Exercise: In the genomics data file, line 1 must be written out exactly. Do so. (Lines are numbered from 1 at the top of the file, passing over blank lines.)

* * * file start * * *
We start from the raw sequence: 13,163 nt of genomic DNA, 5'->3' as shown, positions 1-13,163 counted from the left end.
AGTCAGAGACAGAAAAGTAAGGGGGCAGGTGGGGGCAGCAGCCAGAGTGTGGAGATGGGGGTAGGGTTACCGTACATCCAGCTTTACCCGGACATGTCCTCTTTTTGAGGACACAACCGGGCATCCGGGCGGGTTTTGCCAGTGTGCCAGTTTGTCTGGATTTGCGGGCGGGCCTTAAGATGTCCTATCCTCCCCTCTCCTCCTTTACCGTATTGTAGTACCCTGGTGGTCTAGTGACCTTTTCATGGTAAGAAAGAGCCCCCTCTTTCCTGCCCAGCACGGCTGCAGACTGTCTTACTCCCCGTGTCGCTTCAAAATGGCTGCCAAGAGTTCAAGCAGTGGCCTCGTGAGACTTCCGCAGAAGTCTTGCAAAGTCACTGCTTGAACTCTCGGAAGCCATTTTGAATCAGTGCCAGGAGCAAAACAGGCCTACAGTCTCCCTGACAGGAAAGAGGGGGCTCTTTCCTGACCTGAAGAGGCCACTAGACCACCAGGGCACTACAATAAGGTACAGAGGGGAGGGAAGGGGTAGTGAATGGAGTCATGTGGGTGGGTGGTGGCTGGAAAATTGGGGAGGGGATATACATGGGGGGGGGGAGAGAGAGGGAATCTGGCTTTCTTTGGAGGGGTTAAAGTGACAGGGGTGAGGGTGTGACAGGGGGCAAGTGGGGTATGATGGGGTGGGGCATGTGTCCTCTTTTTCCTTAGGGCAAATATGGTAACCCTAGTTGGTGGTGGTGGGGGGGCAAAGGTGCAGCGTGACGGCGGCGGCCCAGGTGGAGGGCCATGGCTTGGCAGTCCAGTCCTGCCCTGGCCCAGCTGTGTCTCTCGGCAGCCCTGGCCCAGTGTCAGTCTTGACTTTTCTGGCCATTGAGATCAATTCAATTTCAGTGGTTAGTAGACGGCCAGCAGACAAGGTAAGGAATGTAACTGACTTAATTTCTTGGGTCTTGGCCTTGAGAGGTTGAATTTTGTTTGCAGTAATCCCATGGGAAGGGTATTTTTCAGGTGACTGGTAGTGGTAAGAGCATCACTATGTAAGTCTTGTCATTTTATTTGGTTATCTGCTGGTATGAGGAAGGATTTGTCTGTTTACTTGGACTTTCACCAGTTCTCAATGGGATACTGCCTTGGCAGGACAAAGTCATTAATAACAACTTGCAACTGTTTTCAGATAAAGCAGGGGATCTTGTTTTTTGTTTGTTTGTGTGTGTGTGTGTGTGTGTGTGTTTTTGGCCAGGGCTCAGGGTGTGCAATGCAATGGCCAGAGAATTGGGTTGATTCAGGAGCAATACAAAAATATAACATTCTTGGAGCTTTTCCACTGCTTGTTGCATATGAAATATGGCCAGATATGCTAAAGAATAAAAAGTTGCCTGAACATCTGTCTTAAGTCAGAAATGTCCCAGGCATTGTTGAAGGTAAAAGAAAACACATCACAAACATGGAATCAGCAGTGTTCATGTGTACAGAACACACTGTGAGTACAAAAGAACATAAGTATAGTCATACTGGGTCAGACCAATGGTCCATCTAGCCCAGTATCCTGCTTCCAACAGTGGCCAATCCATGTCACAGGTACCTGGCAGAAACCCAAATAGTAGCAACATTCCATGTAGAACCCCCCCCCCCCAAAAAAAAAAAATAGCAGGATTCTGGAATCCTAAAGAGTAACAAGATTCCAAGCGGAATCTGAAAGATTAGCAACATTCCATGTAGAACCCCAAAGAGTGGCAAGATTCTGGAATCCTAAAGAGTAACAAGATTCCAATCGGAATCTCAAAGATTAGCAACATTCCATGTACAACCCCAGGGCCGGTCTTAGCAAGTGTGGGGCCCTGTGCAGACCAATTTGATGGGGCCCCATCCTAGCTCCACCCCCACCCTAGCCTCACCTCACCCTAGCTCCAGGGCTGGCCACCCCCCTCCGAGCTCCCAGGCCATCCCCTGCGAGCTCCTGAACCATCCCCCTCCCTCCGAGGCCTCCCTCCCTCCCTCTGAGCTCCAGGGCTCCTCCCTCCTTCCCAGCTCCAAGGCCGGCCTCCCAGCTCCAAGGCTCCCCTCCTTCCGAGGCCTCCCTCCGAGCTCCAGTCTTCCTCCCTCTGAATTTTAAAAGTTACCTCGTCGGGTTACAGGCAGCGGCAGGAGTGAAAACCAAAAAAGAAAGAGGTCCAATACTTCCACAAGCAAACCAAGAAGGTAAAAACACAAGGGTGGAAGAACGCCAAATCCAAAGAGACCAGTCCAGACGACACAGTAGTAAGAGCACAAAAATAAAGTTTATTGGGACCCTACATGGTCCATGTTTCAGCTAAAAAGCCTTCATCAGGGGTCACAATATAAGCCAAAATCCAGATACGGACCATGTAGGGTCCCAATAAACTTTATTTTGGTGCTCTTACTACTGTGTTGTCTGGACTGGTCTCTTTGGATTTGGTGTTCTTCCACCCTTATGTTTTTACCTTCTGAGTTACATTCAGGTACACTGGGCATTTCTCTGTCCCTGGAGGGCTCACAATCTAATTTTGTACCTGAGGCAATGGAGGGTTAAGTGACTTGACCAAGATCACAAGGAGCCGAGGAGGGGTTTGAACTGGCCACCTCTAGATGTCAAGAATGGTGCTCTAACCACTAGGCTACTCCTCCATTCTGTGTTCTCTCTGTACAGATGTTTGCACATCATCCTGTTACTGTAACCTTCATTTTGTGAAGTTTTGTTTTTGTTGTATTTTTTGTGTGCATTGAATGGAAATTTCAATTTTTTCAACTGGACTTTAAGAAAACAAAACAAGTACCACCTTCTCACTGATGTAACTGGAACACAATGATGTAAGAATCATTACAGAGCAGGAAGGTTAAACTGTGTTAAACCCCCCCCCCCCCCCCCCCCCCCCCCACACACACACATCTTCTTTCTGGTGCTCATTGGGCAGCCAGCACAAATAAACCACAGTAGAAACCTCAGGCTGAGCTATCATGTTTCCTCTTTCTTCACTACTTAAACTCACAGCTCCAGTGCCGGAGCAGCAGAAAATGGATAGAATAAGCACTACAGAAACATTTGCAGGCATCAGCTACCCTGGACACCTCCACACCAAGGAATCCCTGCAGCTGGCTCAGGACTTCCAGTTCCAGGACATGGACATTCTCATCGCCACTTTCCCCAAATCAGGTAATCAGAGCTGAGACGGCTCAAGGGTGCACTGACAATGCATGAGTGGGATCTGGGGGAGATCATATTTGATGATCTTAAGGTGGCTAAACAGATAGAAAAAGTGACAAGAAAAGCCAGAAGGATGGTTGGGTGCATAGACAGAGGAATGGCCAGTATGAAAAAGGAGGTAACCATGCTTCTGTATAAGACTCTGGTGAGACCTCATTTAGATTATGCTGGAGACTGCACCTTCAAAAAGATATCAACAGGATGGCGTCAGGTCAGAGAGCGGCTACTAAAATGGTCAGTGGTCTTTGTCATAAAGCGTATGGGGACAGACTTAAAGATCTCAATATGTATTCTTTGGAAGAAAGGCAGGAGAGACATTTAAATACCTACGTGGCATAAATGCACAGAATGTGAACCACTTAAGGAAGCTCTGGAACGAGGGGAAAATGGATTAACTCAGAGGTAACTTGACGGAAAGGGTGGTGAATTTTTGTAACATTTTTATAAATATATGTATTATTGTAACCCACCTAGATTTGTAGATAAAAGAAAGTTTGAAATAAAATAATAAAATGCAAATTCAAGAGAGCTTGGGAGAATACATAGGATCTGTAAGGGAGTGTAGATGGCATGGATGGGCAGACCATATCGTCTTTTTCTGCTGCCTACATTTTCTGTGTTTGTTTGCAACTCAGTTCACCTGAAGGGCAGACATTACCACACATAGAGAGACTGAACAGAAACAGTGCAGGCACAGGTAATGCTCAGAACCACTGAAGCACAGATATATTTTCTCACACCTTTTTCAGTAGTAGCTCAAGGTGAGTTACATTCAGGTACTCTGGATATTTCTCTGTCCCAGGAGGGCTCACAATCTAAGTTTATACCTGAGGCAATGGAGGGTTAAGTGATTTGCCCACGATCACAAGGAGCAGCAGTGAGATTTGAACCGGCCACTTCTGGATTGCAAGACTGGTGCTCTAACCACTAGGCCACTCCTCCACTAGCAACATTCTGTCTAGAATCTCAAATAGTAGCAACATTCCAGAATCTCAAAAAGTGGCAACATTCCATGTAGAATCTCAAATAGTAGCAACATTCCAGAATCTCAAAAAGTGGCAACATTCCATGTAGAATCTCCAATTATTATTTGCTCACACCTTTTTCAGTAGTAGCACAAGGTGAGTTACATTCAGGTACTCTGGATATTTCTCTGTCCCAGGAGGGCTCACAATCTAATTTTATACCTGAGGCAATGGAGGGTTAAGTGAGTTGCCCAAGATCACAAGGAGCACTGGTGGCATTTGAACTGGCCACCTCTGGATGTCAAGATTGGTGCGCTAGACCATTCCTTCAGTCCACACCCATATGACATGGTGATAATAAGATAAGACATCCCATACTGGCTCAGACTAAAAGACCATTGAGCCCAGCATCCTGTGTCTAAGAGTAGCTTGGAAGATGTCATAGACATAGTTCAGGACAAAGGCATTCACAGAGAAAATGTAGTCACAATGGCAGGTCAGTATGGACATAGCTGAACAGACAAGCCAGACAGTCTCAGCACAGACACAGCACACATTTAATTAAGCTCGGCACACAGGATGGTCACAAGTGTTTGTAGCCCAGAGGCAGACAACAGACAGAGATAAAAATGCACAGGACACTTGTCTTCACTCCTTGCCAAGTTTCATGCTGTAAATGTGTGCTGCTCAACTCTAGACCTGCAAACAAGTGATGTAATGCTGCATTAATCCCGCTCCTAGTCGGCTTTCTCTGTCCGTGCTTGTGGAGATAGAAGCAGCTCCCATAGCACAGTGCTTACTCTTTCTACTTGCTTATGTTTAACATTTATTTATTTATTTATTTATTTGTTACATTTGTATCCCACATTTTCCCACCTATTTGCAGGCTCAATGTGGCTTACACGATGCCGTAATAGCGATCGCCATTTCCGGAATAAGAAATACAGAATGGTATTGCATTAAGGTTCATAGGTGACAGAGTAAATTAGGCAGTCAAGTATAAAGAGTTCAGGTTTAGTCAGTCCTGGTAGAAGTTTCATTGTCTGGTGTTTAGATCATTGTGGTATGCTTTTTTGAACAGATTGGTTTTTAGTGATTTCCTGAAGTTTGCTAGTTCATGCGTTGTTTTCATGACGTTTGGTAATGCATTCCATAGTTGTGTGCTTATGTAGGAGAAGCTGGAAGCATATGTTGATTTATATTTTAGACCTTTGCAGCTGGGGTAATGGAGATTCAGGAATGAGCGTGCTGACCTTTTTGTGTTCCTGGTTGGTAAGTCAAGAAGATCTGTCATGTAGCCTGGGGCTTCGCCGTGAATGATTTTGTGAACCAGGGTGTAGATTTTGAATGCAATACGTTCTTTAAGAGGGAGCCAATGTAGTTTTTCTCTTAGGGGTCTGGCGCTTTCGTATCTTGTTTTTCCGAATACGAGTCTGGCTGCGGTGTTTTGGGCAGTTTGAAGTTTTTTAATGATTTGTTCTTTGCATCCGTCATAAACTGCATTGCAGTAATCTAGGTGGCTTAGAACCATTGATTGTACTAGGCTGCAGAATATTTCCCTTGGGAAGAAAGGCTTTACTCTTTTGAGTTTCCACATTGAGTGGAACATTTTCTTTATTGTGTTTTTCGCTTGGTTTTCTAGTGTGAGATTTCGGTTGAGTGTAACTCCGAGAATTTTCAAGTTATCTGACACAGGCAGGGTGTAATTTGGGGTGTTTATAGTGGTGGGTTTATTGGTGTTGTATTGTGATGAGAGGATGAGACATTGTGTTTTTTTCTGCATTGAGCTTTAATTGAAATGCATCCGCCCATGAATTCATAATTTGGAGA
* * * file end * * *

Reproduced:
We start from the raw sequence: 13,163 nt of genomic DNA, 5'->3' as shown, positions 1-13,163 counted from the left end.